Daily Recommended Intake: 8 mg per day for women / 11 mg per day for men
Sources: Tofu, tempeh, whole grains, nuts, seeds, legumes, fortified breakfast cereals, dairy
As with iron, the phytate in vegetarian diets interferes with the absorption of zinc. Soaking dried beans and tossing out the water before cooking can lower the phytate content, increasing zinc absorption.
CALCULATING YOUR CALORIC NEEDS
Below is a guideline for estimating caloric needs, based on your age, sex and physical activity level. Every meal and snack in this plan comes with the exact amount of calories, carbohydrates, fat and protein to make sure you are falling within your daily ranges. Keep in mind that this estimated caloric intake is appropriate if you want to maintain your current weight. If you are looking to lose weight, you should subtract 250–500 calories from your total daily calorie needs. For example, if you are a 31-year-old sedentary woman, to maintain your weight, you would need an estimated 1800 calories per day based on this guideline. However, if you wanted to lose weight, we recommend you cut your daily intake down to 1300 to 1550 calories or increase your physical activity level. Always remember that you should never eat less than 1200 calories per day.
RECOMMENDED MACRONUTRIENT RANGES
45–65% of total calories from carbohydrates
10–35% of total calories from protein
20–35% of total calories from fat
HOW TO USE THIS BOOK
The goal of this 28-day reboot is to help you support your body's natural detoxification process by learning to fuel yourself with whole, delicious, plant-based meals. This book can also be used by people who are transitioning to a vegetarian diet and are unsure where to start, and it's helpful for people who simply want to learn to cook more vegetarian/plant-based recipes.
As part of the 28-day reboot, we provide a sample meal plan for week 1 (here). This is because we want to start you off with structure in your quest to eat healthy plant-based meals. After the first week, we empower you to organize a meal plan that best suits your taste preferences and lifestyle using the breakfast, lunch, dinner, snack and drink recipes in the cookbook. If you are someone who needs a lot of direction, we have you covered in week 1 with an outline and grocery list for exactly what to do. And if you are someone who likes to have a bit more autonomy with meal planning, in weeks 2 through 4 you have the power to choose the breakfast, lunch, dinner and snack(s) that best suit your daily needs. After you finish the sample week 1 plan here, we provide you with weekly meal-planning charts and weekly grocery shopping templates (starting here) for each subsequent week. This makes it easier for you to plan (and write down!) exactly what you will be having for breakfast, lunch and dinner each day. Once you've laid out the recipes, you'll create a grocery list and go shopping.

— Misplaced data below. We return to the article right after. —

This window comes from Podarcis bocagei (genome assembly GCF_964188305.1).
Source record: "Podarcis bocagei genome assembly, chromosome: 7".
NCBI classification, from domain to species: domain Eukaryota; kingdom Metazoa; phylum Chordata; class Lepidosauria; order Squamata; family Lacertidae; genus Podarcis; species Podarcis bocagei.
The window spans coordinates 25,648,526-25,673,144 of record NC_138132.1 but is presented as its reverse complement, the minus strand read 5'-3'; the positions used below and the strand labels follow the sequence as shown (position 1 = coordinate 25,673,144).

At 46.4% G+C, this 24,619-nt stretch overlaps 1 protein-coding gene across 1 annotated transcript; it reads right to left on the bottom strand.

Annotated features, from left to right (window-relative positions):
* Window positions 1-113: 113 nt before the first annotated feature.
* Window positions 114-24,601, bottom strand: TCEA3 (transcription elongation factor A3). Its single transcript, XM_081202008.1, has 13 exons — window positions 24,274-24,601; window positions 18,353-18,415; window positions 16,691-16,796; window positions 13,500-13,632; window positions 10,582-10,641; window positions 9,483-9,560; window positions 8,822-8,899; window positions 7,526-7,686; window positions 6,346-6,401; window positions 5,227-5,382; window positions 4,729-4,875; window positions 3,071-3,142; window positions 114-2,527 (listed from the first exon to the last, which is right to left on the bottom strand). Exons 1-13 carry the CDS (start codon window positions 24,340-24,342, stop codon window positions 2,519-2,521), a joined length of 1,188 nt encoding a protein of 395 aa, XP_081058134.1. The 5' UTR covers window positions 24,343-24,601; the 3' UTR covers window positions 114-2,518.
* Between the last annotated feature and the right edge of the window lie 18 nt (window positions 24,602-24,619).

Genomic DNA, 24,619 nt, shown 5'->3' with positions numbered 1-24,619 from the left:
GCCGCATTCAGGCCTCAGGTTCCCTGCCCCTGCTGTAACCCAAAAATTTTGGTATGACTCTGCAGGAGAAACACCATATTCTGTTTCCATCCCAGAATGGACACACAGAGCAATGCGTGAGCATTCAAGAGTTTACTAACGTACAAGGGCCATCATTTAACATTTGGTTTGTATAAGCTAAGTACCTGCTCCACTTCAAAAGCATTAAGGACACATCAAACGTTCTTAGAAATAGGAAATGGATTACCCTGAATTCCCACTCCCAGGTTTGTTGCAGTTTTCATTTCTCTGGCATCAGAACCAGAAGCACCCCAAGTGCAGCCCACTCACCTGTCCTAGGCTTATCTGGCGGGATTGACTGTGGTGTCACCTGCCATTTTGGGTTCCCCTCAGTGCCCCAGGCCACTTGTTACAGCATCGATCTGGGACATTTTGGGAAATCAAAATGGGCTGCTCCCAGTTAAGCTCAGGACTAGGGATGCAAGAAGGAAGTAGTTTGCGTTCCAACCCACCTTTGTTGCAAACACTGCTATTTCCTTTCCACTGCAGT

After completing this 28-day reboot, you should feel more energized, nourished and whole. You may even lose a couple of pounds along the way (all of our recipes are super satisfying, yet calorie-controlled). You'll also have a bevy of new, healthy, creative recipes for your cooking tool kit, likeChia Banana Pancakes, Crispy Black Pepper Tofu with Green Beans, Lentil Sloppy Joes and Spiralized Zucchini Pesto Pasta. There is absolutely something for everyone in this reboot.CHAPTER 2
MEAL PLANNING MADE EASY
Meal planning is essential to healthy eating, especially when making the transition to plant-based eating. The wonderful thing about home cooking is that you control exactly what goes into your meals. As a result, you're less likely to consume high-calorie meals loaded with sodium, fat and unnecessary additives. When you have your meals prepped and ready to go, you maximize money spent on groceries and save tons of time in the kitchen. Food shopping becomes more efficient, and when going to the market, you know exactly what you'll need.
The good news is that meal planning doesn't have to be a burden — it's all about creating a setup that works for you! The first step to effective meal planning is making it a priority in your schedule. At the very minimum, dedicate 1 day per week to put your plan into action. It may be helpful to keep this meal-planning day consistent each week. Once you have chosen your day, do a food inventory. Dig into the pantry and refrigerator and find out which foods you have on hand. Aside from minimizing food waste, doing a quick inventory will give you an idea of what options you have for the week. It may be helpful to categorize your ingredients into food groups, making a list of which protein, carbohydrate, vegetable and fruit options you have.
After the inventory is done, brainstorm which meals you'll be preparing for the week. We have included a meal-planning chart here, which will help you organize recipes you'll be preparing for the week. Keep in mind that for recipes that yield more than one serving, you can repurpose them throughout the week to minimize time spent cooking in the kitchen. If you find the meal plan too ambitious, just repeat your favorite recipes during the week, or make double or triple batches to cut down on time.
Excerpted from 28-Day Plant-Powered Health Reboot by Jessica Jones, Wendy Lopez. Copyright © 2017 Jessica Jones and Wendy Lopez. Excerpted by permission of Page Street Publishing Co..